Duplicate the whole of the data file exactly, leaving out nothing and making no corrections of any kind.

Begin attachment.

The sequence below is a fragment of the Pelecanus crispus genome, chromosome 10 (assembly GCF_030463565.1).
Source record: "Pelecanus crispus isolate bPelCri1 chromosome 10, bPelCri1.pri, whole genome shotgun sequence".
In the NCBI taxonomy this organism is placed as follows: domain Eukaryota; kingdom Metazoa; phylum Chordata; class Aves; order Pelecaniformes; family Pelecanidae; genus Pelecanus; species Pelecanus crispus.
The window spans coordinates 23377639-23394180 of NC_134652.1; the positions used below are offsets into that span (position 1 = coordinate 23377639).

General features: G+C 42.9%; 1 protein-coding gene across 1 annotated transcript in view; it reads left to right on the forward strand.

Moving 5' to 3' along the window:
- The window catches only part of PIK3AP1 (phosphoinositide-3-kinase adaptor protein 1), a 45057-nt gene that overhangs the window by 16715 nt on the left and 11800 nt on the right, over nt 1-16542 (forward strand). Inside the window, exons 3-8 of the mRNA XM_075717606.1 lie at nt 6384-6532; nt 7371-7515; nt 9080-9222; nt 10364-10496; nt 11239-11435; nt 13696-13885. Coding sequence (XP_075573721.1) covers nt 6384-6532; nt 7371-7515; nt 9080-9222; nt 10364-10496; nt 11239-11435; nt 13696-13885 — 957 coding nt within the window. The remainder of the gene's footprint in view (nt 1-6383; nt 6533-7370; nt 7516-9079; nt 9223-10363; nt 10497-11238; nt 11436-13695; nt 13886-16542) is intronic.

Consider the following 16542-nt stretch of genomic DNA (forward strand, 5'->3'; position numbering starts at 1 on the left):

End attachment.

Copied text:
The sequence below is a fragment of the Pelecanus crispus genome, chromosome 10 (assembly GCF_030463565.1).
Source record: "Pelecanus crispus isolate bPelCri1 chromosome 10, bPelCri1.pri, whole genome shotgun sequence".
In the NCBI taxonomy this organism is placed as follows: domain Eukaryota; kingdom Metazoa; phylum Chordata; class Aves; order Pelecaniformes; family Pelecanidae; genus Pelecanus; species Pelecanus crispus.
The window spans coordinates 23377639-23394180 of NC_134652.1; the positions used below are offsets into that span (position 1 = coordinate 23377639).

General features: G+C 42.9%; 1 protein-coding gene across 1 annotated transcript in view; it reads left to right on the forward strand.

Moving 5' to 3' along the window:
- The window catches only part of PIK3AP1 (phosphoinositide-3-kinase adaptor protein 1), a 45057-nt gene that overhangs the window by 16715 nt on the left and 11800 nt on the right, over nt 1-16542 (forward strand). Inside the window, exons 3-8 of the mRNA XM_075717606.1 lie at nt 6384-6532; nt 7371-7515; nt 9080-9222; nt 10364-10496; nt 11239-11435; nt 13696-13885. Coding sequence (XP_075573721.1) covers nt 6384-6532; nt 7371-7515; nt 9080-9222; nt 10364-10496; nt 11239-11435; nt 13696-13885 — 957 coding nt within the window. The remainder of the gene's footprint in view (nt 1-6383; nt 6533-7370; nt 7516-9079; nt 9223-10363; nt 10497-11238; nt 11436-13695; nt 13886-16542) is intronic.

Consider the following 16542-nt stretch of genomic DNA (forward strand, 5'->3'; position numbering starts at 1 on the left):